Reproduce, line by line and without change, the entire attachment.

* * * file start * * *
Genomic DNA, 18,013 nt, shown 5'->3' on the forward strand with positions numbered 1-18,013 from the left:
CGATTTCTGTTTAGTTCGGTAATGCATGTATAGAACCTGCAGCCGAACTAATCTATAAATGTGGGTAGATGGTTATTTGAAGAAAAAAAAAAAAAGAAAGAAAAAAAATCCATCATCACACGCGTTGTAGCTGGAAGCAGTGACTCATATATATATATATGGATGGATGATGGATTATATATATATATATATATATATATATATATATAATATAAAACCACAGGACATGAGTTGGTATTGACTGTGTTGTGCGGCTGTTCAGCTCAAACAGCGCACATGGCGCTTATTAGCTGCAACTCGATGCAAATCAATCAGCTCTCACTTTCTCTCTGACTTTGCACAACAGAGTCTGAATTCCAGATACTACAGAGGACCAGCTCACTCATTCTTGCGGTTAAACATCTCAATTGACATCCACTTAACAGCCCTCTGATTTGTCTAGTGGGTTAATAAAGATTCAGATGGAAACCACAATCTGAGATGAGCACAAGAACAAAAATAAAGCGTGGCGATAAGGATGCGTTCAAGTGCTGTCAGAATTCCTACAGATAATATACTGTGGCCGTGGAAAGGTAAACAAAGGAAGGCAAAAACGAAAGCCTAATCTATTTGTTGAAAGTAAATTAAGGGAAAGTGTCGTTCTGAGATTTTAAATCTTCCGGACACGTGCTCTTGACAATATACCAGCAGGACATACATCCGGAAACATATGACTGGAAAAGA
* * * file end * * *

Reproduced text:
Genomic DNA, 18,013 nt, shown 5'->3' on the forward strand with positions numbered 1-18,013 from the left:
CGATTTCTGTTTAGTTCGGTAATGCATGTATAGAACCTGCAGCCGAACTAATCTATAAATGTGGGTAGATGGTTATTTGAAGAAAAAAAAAAAAAGAAAGAAAAAAAATCCATCATCACACGCGTTGTAGCTGGAAGCAGTGACTCATATATATATATATGGATGGATGATGGATTATATATATATATATATATATATATATATATATAATATAAAACCACAGGACATGAGTTGGTATTGACTGTGTTGTGCGGCTGTTCAGCTCAAACAGCGCACATGGCGCTTATTAGCTGCAACTCGATGCAAATCAATCAGCTCTCACTTTCTCTCTGACTTTGCACAACAGAGTCTGAATTCCAGATACTACAGAGGACCAGCTCACTCATTCTTGCGGTTAAACATCTCAATTGACATCCACTTAACAGCCCTCTGATTTGTCTAGTGGGTTAATAAAGATTCAGATGGAAACCACAATCTGAGATGAGCACAAGAACAAAAATAAAGCGTGGCGATAAGGATGCGTTCAAGTGCTGTCAGAATTCCTACAGATAATATACTGTGGCCGTGGAAAGGTAAACAAAGGAAGGCAAAAACGAAAGCCTAATCTATTTGTTGAAAGTAAATTAAGGGAAAGTGTCGTTCTGAGATTTTAAATCTTCCGGACACGTGCTCTTGACAATATACCAGCAGGACATACATCCGGAAACATATGACTGGAAAAGA